VOLUME 116, ISSUE 120
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lacolina | page 9,10
STORIES AND DREAMS
Through photographs and oral
interviews, an exhibit at Duke
University attempts to show
the lives of Latino immigrants.
The Daily Tar Heel will resume
publication Monday. Check
dailytarheel.com for breaking
news and sports updates
during the break.
SpOrtS | page 4
The Tar Heels dominated
Chaminade 115-70 in Hawaii,
and senior Danny Green
scored a career-high 26 points.
Due to a reporting error,
Monday’s pg. 1 story, “ASG
votes down access,” incorrectly
states the action taken by a
committee within the UNC
system Association of Student
Governments. The committee
voted against having the resolu
tion move on to the association’s
Due to a reporting error, the
photo caption with Monday’s pg.
1 story, “Seeing Stars,” misstated
the number of UNC football
players dancing with the Star
Heels. Two players danced in the
annual Fall Charity Show.
The Daily Tar Heel apologizes
for the errors.
online | dailytai'heel.com
Get the latest campus
updates during the break.
Visit the site to keep up to
speed on the Tar Heels.
this day in history
The housing department
returns a total of $2,489 to
students forced to live three
to a room, down from $4,578
the year before.
H 52, L 30
H 52, L 30
police log 2
Serving the students and the University community since 1893
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Sprinklers flood Mclver
Indoor football mishap damages dorm
BY ELIZA KERN
AND MATTHEW PRICE
Students playing football in
Mclver Residence Hall broke a fire
sprinkler head Monday afternoon,
causing flooding and water dam
age to the first and second floors.
The second floor where the
sprinkler was broken suffered
damage to the hallways.
Water pooled on the carpeted
floors there and leaked down into
first-floor residences and the main
parlor, which have hardwood floors.
Water also leaked into the electrical
system, which had to be restarted.
“It leaked down into the com
munity director apartment and
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Dancers from the Stoney Creek Tribe participate in the 13th American Indian Heritage Celebration at the North Carolina Museum of History in
Raleigh on Saturday. Dawn Martin of the Sappony Tribe, one of nearly 8,000 attendees, said, "It allows us to share our history and heritage."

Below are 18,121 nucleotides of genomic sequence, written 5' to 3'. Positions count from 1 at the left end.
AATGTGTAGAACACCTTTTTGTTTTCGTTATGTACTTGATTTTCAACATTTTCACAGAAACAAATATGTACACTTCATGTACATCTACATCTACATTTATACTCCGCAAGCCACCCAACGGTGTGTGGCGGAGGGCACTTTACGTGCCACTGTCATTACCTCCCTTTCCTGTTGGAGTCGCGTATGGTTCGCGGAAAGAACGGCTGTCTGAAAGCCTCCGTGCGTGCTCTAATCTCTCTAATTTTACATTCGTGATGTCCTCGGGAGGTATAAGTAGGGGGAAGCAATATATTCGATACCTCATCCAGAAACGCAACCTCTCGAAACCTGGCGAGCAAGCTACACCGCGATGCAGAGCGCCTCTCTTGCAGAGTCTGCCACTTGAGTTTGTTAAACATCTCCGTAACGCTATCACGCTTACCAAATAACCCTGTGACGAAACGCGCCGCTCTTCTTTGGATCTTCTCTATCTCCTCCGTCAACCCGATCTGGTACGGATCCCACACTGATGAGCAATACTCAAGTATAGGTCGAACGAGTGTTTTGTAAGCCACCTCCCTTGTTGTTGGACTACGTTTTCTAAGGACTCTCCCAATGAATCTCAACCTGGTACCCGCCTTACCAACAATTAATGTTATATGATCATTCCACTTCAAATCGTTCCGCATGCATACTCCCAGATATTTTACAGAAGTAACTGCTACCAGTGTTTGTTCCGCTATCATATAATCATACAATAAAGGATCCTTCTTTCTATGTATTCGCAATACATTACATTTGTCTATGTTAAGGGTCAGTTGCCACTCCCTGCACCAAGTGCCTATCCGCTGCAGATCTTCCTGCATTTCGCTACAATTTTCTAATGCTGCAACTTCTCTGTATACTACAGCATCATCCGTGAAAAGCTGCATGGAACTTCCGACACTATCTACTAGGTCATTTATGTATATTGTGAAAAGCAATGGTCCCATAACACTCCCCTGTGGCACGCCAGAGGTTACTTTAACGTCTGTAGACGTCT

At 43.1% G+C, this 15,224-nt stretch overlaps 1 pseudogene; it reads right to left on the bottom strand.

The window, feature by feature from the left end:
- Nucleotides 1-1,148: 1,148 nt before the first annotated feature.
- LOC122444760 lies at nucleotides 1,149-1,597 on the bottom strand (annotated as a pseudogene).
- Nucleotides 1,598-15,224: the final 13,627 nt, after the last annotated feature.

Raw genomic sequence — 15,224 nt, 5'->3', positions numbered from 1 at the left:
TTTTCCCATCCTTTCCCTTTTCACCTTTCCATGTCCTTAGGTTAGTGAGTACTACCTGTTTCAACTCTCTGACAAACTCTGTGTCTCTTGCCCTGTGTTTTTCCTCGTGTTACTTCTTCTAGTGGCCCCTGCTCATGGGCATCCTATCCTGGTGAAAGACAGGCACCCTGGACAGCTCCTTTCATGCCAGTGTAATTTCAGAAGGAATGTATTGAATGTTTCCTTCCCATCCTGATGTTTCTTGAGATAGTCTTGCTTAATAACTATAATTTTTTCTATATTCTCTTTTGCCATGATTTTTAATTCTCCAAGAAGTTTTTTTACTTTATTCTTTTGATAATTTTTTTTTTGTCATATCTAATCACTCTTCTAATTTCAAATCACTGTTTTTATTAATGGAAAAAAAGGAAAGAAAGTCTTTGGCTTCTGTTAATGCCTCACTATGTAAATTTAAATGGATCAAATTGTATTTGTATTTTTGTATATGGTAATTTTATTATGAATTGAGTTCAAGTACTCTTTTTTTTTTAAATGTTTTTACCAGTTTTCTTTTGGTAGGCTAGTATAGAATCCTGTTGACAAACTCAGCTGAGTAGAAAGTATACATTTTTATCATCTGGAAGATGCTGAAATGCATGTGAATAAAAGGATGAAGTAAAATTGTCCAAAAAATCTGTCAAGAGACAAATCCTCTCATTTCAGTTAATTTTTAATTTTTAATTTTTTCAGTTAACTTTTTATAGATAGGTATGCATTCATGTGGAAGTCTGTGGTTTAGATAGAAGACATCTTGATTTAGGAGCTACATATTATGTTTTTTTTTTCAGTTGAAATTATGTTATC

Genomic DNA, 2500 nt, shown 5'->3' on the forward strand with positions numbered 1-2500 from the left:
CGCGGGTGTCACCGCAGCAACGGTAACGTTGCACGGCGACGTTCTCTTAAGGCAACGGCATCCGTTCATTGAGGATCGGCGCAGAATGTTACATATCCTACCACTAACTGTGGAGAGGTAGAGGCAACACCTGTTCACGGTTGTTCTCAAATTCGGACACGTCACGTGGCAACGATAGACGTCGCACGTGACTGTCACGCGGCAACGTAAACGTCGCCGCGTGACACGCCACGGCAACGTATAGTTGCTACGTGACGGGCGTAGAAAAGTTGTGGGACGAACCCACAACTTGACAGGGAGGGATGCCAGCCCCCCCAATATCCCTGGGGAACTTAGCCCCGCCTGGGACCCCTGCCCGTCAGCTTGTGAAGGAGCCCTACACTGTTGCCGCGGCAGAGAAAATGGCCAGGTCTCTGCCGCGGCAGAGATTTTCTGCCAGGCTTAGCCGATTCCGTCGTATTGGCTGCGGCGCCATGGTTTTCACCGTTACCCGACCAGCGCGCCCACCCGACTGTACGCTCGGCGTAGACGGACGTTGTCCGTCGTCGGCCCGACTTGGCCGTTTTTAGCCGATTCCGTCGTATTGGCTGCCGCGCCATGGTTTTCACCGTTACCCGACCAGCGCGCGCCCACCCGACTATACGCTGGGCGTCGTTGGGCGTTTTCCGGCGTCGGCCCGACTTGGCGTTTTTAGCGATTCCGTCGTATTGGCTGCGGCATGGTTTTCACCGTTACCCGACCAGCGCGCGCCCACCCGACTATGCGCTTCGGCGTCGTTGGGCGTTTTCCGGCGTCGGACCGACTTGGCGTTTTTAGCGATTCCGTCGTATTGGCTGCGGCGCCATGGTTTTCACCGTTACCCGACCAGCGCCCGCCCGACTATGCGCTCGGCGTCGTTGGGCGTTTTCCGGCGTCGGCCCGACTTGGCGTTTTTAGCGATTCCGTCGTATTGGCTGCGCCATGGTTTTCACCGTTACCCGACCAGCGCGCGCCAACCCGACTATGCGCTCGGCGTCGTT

N.C. tribes still lobbying for recognition
BY KAITLIN FITZGERALD
The oldest population presence
in state history is today struggling
with some very contemporary
November is American Indian
Heritage Month in North Carolina,
and President Bush declared
Friday Native American Heritage
Day. The recognition brings atten
tion to a population that remains
a distinct entity, despite thousands
of years residing on N.C. land.
“We have to continue to address
the problems of lack of inclusion
in the policy making process,”
said Greg Richardson, executive
director of the N.C. Commission
of Indian Affairs, which works
to preserve cultural identity and
Heels hope to better
N.C. record at Duke
DTH ONLINE: Check blogs.dailytarheel.com for daily updates on the
football team and UNC's other teams during Thanksgiving break.
BY RACHEL ULLRICH SPORTS EDITOR
Garrett Reynolds heard that N.C. State
coach Tom O’Brien proclaimed the
Wolfpack “the best football program in
the state” for the first time Monday.
Reynolds craned his neck around in surprise. “He
Assured that O’Brien did, in fact, say that, the
senior offensive lineman gave a little laugh and
“If he wants to say all that stuff, that’s his opin
ion. Whatever he wants to think, he can think.
While North Carolina’s upset wins and Top 25
rankings have impressed this season, the Thr Heels
still have much to prove against in-state rivals —as
shown this weekend in the Wolfpack’s 41-10 rout in
SEE IN-STATE, PAGE 7
two student rooms on the first
floor,” said Rick Bradley, assistant
director for housing. “Other than
that, there doesn’t appear to be any
Plans were made to relocate stu
dents whose rooms were affected,
but Bradley said only students who
specifically asked to be removed
would be given alternative lodging.
They would likely be moved to other
dorms in the Kenan community.
Students were told that clothes
might be wet and water might be in
the closets, said sophomore Ashlee
Conti, a first-floor resident.